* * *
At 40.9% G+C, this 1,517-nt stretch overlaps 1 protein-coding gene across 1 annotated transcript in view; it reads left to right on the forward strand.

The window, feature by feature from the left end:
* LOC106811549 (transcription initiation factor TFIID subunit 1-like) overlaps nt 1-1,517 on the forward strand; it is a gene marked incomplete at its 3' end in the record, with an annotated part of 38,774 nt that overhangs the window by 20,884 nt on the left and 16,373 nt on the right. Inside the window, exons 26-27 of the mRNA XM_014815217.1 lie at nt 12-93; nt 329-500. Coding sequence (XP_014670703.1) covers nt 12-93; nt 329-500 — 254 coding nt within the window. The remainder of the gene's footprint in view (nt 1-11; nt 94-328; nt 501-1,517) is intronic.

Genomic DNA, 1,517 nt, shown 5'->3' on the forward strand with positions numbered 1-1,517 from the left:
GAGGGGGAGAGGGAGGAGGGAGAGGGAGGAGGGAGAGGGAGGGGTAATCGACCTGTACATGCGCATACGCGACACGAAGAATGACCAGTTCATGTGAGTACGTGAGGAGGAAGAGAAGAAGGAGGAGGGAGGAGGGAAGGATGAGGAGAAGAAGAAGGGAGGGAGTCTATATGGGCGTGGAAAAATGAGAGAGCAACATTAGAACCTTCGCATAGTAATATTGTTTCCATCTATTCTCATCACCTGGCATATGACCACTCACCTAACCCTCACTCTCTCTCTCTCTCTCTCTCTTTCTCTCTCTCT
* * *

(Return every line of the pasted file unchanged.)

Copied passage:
At 40.9% G+C, this 1,517-nt stretch overlaps 1 protein-coding gene across 1 annotated transcript in view; it reads left to right on the forward strand.

The window, feature by feature from the left end:
* LOC106811549 (transcription initiation factor TFIID subunit 1-like) overlaps nt 1-1,517 on the forward strand; it is a gene marked incomplete at its 3' end in the record, with an annotated part of 38,774 nt that overhangs the window by 20,884 nt on the left and 16,373 nt on the right. Inside the window, exons 26-27 of the mRNA XM_014815217.1 lie at nt 12-93; nt 329-500. Coding sequence (XP_014670703.1) covers nt 12-93; nt 329-500 — 254 coding nt within the window. The remainder of the gene's footprint in view (nt 1-11; nt 94-328; nt 501-1,517) is intronic.

Genomic DNA, 1,517 nt, shown 5'->3' on the forward strand with positions numbered 1-1,517 from the left:
GAGGGGGAGAGGGAGGAGGGAGAGGGAGGAGGGAGAGGGAGGGGTAATCGACCTGTACATGCGCATACGCGACACGAAGAATGACCAGTTCATGTGAGTACGTGAGGAGGAAGAGAAGAAGGAGGAGGGAGGAGGGAAGGATGAGGAGAAGAAGAAGGGAGGGAGTCTATATGGGCGTGGAAAAATGAGAGAGCAACATTAGAACCTTCGCATAGTAATATTGTTTCCATCTATTCTCATCACCTGGCATATGACCACTCACCTAACCCTCACTCTCTCTCTCTCTCTCTCTCTTTCTCTCTCTCT